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Historical Novelists and Fantasy Writers Should Be Friends

Christopher M. Cevasco is an author of both fantasy fiction and historical fiction. As someone with a foot in both worlds, he’s constantly surprised by the lack of crossover.

“I don’t see the same faces when I go to the Historical Novel Society Conference that I do when I go to the World Fantasy Convention,” Cevasco says in Episode 511 of the Geek’s Guide to the Galaxy podcast. “Most people have either been to one or the other. I guess I’m the odd bird who goes to both of them.”

Many fantasy writers have read George R.R. Martin’s A Game of Thrones, based heavily on the War of the Roses, but would never think to sample the work of historical novelist Bernard Cornwell, which offers many of the same pleasures. Cevasco loves them both. “I know that George R.R. Martin is a huge fan of Bernard Cornwell, and vice versa,” he says. “It makes perfect sense to me that they like to read each other’s work.”

Cevasco’s biggest attempt to bring together the two communities was Paradox, a magazine that he published for six years, beginning in 2003. “That was part of my impetus for starting Paradox magazine back in the day,” he says. “I was trying to highlight that overlap and bring the two together under the umbrella of a magazine that at the time was publishing short fiction that was either historical, or fantasy, or a mix of both historical and fantasy.”

Historical fiction and fantasy both allow readers to step outside their everyday reality and view it from a new angle. Cevasco hopes more authors will come to appreciate how much common ground the genres share. “I think the best science fiction and fantasy and the best historical fiction, it’s not just a period costume drama, it’s also something that resonates with the modern world—with our world—and comments on it somehow,” he says. “I think it’s an interesting way to explore those sorts of issues in an unconventional setting.”

Listen to the complete interview with Christopher M. Cevasco in Episode 511 of Geek’s Guide to the Galaxy (above). And check out some highlights from the discussion below.

Christopher M. Cevasco on his novel Beheld: Godiva’s Story:

When [Lady Godiva] rides through town, in the legend, most of the townsfolk go into their homes and avert their eyes so as not to shame their beloved noblewoman. But one man, named Thomas, peeks at her and is immediately struck blind—or in some versions he’s struck dead—by God for his voyeurism. And this is of course where we get the concept of a “Peeping Tom” … If you look at it page by page, only a small percentage of my book has this voyeuristic, erotic content, but it is definitely a prominent theme throughout my book, and it is far more risqué than anything else I’ve ever written, short or long. So I was in this awkward position of having to write outside of my comfort zone, but I just felt like it was something the legend compelled me to do. I had to confront that head-on, and make it front and center in this book.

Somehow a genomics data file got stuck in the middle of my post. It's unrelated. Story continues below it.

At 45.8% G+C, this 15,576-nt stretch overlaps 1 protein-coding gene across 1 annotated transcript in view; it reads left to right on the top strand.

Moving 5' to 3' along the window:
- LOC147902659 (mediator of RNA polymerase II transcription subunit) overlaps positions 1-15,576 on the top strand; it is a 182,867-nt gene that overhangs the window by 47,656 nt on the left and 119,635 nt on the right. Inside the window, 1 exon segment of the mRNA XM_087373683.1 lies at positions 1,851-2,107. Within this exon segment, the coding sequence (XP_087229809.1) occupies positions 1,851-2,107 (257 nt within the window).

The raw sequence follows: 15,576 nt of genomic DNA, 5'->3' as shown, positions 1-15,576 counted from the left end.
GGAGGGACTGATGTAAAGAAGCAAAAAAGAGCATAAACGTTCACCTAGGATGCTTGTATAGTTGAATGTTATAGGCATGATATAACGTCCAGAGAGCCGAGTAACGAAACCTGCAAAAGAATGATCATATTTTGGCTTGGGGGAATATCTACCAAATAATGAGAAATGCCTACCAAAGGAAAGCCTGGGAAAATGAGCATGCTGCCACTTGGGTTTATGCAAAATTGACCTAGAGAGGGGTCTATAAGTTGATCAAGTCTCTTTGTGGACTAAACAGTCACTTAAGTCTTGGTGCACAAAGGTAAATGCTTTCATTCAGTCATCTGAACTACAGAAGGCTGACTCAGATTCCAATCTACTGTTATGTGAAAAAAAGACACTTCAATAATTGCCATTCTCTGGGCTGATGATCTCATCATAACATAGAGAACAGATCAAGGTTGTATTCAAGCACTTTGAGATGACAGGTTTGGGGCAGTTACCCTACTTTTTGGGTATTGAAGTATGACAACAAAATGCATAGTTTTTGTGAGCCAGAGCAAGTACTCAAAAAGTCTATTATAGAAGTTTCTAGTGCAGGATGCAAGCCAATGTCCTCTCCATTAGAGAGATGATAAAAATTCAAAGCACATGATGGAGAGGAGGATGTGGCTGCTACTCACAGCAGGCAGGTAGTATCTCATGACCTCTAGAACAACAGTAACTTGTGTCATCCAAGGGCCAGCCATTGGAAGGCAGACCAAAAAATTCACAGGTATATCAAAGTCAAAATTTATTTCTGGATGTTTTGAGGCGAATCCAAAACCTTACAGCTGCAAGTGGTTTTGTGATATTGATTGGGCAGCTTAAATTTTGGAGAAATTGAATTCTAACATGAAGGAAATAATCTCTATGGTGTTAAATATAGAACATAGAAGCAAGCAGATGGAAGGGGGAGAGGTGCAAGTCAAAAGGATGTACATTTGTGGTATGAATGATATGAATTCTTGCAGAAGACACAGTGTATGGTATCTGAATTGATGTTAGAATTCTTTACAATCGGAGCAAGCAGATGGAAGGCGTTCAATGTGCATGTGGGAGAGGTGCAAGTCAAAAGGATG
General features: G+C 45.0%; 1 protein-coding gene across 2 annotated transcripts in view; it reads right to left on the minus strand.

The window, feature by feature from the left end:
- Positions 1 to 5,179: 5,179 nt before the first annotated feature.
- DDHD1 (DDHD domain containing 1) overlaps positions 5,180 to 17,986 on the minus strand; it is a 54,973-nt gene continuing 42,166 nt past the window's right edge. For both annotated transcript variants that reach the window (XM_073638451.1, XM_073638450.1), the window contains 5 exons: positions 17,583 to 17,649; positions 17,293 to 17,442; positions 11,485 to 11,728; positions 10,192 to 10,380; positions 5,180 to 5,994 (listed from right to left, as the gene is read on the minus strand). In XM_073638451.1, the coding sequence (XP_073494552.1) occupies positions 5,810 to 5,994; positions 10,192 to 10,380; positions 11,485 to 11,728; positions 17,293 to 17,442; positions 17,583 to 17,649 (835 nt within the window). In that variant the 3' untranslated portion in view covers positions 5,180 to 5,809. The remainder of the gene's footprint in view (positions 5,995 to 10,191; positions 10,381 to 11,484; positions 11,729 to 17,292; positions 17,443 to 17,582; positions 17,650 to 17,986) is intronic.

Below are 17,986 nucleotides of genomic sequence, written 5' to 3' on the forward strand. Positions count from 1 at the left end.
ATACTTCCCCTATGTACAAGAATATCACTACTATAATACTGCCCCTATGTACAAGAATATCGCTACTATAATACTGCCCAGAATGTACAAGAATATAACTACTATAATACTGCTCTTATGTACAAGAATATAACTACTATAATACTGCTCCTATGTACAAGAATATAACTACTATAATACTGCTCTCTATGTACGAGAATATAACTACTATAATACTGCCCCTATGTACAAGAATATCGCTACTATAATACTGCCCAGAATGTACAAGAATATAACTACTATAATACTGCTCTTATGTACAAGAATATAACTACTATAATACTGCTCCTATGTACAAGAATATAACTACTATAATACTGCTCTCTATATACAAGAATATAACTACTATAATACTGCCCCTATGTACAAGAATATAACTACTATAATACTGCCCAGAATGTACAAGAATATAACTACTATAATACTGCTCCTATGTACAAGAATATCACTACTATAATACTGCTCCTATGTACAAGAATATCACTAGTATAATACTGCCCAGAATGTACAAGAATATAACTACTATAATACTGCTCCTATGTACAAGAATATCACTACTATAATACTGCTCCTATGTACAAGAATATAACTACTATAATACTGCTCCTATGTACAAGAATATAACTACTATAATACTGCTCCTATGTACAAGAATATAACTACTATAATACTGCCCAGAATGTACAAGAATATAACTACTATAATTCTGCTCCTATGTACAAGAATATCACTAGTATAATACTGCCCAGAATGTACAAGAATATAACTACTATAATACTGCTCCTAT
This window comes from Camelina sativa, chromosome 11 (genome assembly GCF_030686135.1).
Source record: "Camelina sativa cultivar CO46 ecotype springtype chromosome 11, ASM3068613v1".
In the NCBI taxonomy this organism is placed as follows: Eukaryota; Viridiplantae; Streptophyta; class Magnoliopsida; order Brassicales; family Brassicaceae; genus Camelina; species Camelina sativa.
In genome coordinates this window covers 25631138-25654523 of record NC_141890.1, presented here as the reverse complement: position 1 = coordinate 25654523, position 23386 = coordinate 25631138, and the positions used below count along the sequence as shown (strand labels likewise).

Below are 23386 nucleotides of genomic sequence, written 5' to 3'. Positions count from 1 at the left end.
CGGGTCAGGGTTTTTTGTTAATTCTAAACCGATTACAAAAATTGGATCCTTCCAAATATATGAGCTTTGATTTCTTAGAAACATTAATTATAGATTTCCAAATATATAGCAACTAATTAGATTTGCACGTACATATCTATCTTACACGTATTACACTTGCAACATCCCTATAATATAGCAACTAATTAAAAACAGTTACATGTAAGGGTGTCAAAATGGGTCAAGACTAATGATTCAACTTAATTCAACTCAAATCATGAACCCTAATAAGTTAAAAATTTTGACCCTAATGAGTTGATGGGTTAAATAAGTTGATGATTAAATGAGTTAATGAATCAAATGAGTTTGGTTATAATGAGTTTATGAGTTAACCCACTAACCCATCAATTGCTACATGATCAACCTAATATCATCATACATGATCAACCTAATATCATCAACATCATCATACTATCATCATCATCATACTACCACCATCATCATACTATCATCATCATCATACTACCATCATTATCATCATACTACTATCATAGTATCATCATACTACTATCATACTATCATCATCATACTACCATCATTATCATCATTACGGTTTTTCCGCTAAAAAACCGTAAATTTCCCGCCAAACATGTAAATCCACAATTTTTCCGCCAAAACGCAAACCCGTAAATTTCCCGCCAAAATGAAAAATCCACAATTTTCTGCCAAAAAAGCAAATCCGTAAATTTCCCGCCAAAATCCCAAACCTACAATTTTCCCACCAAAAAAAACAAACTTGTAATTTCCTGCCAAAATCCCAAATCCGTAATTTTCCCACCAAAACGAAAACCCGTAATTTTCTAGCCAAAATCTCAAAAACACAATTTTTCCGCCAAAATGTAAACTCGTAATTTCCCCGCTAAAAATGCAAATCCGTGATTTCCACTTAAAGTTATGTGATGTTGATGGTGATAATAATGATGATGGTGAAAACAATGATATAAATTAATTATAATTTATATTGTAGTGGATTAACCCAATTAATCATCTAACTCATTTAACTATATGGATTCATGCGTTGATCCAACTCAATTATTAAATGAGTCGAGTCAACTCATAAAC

Christopher M. Cevasco on the Norman Conquest:

Everyone tends to think of the Norman Conquest as an event—that in 1066 the Battle of Hastings happened and the Normans conquered England. But I think it’s fair to say that that battle was just the start of their process of conquest, and really for about five to seven years after that battle there was an active resistance movement among the English that in many ways paralleled the Maquis in France during World War II. They were doing covert operations, there were all these colorful figures like Hereward the Wake that were living in the woods and sabotaging the Normans—and in some places fighting and winning pitched battles against William’s armies. It’s a really amazing period of history, that period right after the Conquest, and that’s the other big book that I’m shopping around right now, is one that’s sort of a wartime resistance thriller set among those resistance fighters.

Christopher M. Cevasco on Heorot: Beowulf’s Domain of Dread:

If you play Dungeons & Dragons, you know that there’s a setting called Ravenloft, which is basically all these different horror pocket dimensions—everything under the sun could be in this milieu. So I was like, “What if there were a setting based on Beowulf where the people in that setting are trapped in a never-ending cycle of violence and revenge? And this whole cycle resets every time Grendel comes in and slaughters everyone, and the mom comes in and gets revenge for Grendel being killed, and then it all resets, and these people are trapped in this never-ending cycle?” So I had a lot of fun putting this together. I thought it was going to be a little 10-page supplement, and it ended up being a 125-page gazetteer of Ravenloft and Beowulf lore that pulls in Norse mythology and Anglo-Saxon history and all sorts of fun stuff.

Christopher M. Cevasco on religion:

What’s cool to me when you’re writing about people and how they interact with their faith—you know, it’s one thing when you have a scene between two or three characters. They’re always going to be portraying themselves as “characters”—as they want to be perceived. But when you have a character who is interacting with their god, or some spiritual force, the power of their faith means that they are sort of stripped naked, and you are seeing the truest version of that character that you can possibly see because they know that they, in their minds, have nowhere to hide. So it’s really interesting to me when you have a character, in any book, that is dealing with the spiritual or the divine, because it’s very revealing about their inner thoughts.


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